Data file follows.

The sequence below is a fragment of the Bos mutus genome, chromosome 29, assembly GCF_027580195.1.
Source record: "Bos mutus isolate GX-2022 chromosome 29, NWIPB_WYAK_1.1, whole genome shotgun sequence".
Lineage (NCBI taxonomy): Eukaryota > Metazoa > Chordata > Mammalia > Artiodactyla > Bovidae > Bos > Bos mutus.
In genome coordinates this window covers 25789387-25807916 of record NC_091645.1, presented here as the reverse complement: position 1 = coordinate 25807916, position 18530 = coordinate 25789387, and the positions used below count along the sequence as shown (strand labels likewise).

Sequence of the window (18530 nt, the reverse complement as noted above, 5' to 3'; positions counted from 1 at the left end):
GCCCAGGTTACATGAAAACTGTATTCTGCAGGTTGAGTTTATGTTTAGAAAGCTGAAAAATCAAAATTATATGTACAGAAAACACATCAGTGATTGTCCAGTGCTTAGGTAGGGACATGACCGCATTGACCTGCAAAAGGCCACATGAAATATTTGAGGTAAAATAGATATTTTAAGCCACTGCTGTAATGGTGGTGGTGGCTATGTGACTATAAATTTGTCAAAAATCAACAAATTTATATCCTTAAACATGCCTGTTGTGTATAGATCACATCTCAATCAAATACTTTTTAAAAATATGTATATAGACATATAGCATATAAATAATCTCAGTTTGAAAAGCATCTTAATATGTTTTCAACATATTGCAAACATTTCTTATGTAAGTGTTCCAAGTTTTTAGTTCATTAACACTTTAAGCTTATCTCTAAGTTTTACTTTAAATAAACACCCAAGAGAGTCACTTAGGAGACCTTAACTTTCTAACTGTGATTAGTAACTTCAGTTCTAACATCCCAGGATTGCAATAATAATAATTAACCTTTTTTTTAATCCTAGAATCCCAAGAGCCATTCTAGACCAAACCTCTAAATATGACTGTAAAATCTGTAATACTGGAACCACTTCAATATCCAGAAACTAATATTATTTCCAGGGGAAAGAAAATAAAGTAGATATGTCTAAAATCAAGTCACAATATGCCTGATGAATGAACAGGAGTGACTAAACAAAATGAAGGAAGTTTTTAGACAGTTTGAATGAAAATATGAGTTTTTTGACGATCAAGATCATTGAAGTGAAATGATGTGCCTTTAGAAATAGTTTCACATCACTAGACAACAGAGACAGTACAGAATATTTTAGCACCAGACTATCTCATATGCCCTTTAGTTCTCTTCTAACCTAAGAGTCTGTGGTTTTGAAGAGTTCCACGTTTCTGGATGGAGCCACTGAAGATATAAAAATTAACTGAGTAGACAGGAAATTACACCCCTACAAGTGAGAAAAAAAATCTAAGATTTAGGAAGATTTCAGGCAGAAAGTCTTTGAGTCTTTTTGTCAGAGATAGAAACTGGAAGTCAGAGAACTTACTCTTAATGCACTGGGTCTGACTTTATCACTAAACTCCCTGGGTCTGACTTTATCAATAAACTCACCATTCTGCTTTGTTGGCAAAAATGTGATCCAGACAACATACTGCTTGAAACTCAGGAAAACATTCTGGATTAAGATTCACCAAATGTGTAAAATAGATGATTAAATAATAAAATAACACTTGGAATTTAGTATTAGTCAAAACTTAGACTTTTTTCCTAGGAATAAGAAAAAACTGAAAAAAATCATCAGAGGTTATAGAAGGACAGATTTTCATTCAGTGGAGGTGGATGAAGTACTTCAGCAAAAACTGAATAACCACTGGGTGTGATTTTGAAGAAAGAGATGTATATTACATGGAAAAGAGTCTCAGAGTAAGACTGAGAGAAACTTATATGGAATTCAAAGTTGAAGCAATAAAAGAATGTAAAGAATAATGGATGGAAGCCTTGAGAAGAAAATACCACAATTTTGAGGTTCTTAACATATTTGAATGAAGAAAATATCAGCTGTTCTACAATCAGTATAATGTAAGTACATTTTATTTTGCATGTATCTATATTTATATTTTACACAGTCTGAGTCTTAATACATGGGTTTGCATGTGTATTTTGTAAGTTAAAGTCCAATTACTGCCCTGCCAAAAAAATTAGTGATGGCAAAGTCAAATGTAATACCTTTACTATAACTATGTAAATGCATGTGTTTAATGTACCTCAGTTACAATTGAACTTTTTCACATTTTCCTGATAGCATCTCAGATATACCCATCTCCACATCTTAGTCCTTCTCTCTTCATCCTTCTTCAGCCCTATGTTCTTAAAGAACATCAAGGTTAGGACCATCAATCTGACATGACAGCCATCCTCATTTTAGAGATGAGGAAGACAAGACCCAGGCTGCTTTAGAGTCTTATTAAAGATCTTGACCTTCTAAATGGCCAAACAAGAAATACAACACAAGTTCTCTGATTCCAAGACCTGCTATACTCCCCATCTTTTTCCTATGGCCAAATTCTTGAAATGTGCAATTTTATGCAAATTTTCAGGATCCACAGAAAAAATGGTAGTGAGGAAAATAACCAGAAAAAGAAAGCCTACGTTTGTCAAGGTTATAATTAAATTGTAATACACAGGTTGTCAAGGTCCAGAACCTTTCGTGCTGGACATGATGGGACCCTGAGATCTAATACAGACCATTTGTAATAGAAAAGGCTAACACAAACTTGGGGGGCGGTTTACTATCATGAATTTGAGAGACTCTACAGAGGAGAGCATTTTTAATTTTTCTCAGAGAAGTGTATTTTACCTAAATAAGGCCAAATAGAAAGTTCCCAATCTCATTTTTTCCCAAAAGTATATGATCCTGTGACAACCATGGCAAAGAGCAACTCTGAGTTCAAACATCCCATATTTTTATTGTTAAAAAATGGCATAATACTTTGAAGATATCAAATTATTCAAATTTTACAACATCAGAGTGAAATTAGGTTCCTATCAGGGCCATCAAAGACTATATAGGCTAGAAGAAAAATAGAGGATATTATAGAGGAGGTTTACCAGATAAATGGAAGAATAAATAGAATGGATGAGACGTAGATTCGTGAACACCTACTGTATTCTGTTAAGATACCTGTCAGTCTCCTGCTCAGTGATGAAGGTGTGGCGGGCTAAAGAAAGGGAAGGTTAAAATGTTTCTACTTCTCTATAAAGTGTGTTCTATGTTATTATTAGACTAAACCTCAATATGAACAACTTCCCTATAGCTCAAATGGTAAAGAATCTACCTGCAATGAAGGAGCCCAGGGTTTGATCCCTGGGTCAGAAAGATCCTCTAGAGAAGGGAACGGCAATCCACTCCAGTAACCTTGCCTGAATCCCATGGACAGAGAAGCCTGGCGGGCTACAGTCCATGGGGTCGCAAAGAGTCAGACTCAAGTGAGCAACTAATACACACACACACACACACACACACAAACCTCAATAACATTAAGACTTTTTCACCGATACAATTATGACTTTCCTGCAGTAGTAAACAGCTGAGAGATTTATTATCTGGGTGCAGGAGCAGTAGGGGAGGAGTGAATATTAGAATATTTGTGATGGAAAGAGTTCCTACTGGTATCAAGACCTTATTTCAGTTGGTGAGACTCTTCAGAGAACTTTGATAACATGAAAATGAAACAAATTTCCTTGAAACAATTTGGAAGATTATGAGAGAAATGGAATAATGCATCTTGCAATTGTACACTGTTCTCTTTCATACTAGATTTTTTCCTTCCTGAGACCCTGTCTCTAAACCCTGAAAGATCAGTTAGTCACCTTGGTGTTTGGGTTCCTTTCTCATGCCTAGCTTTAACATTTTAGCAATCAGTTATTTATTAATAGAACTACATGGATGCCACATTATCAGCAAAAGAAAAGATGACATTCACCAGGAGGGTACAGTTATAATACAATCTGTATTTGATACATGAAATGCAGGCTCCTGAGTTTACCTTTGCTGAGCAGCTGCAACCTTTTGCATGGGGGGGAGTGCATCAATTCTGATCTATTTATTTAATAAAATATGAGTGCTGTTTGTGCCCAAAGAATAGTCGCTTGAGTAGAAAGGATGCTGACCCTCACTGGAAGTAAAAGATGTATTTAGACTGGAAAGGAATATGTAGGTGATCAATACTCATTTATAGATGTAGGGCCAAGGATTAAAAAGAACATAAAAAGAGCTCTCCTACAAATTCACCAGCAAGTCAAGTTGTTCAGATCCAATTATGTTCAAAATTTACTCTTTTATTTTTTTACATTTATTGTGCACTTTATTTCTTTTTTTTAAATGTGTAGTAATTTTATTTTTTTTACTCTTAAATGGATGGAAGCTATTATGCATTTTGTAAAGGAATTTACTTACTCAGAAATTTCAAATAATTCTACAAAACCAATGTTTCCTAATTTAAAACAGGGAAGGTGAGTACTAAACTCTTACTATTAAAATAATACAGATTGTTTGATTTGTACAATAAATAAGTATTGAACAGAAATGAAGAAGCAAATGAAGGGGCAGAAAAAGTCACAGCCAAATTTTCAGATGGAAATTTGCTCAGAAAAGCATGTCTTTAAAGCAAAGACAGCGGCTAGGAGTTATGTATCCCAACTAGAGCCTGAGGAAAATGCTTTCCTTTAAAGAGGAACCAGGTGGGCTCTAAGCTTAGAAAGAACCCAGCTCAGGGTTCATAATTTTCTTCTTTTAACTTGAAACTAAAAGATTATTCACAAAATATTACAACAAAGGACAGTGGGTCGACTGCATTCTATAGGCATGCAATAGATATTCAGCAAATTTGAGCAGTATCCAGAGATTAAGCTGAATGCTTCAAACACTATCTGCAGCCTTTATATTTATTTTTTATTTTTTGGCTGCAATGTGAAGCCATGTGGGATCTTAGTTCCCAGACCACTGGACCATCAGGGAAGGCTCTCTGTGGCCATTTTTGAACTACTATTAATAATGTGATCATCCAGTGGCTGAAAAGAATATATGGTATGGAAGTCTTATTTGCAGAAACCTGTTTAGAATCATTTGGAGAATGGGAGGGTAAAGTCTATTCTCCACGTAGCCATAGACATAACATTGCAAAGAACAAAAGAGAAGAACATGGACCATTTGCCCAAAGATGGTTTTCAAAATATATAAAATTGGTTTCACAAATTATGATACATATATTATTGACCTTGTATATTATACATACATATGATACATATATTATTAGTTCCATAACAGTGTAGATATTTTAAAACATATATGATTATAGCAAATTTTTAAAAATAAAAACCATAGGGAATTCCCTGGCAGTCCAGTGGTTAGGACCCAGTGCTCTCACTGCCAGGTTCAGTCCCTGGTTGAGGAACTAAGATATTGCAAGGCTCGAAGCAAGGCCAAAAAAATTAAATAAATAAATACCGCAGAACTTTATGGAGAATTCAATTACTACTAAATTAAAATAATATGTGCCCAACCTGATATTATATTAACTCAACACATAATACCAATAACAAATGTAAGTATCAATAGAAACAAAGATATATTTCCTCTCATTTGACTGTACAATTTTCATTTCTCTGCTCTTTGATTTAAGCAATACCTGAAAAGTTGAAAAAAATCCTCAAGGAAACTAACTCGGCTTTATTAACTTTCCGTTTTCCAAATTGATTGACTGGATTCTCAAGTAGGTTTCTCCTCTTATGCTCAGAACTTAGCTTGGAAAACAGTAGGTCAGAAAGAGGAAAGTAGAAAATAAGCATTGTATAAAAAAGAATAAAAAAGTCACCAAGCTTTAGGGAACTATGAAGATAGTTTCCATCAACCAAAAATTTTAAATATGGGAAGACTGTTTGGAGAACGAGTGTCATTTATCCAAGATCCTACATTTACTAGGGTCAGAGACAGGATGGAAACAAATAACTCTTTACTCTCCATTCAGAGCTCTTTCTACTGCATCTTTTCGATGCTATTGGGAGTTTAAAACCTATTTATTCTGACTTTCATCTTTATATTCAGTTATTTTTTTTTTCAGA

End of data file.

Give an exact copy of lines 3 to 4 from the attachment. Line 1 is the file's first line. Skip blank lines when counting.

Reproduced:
Lineage (NCBI taxonomy): Eukaryota > Metazoa > Chordata > Mammalia > Artiodactyla > Bovidae > Bos > Bos mutus.
In genome coordinates this window covers 25789387-25807916 of record NC_091645.1, presented here as the reverse complement: position 1 = coordinate 25807916, position 18530 = coordinate 25789387, and the positions used below count along the sequence as shown (strand labels likewise).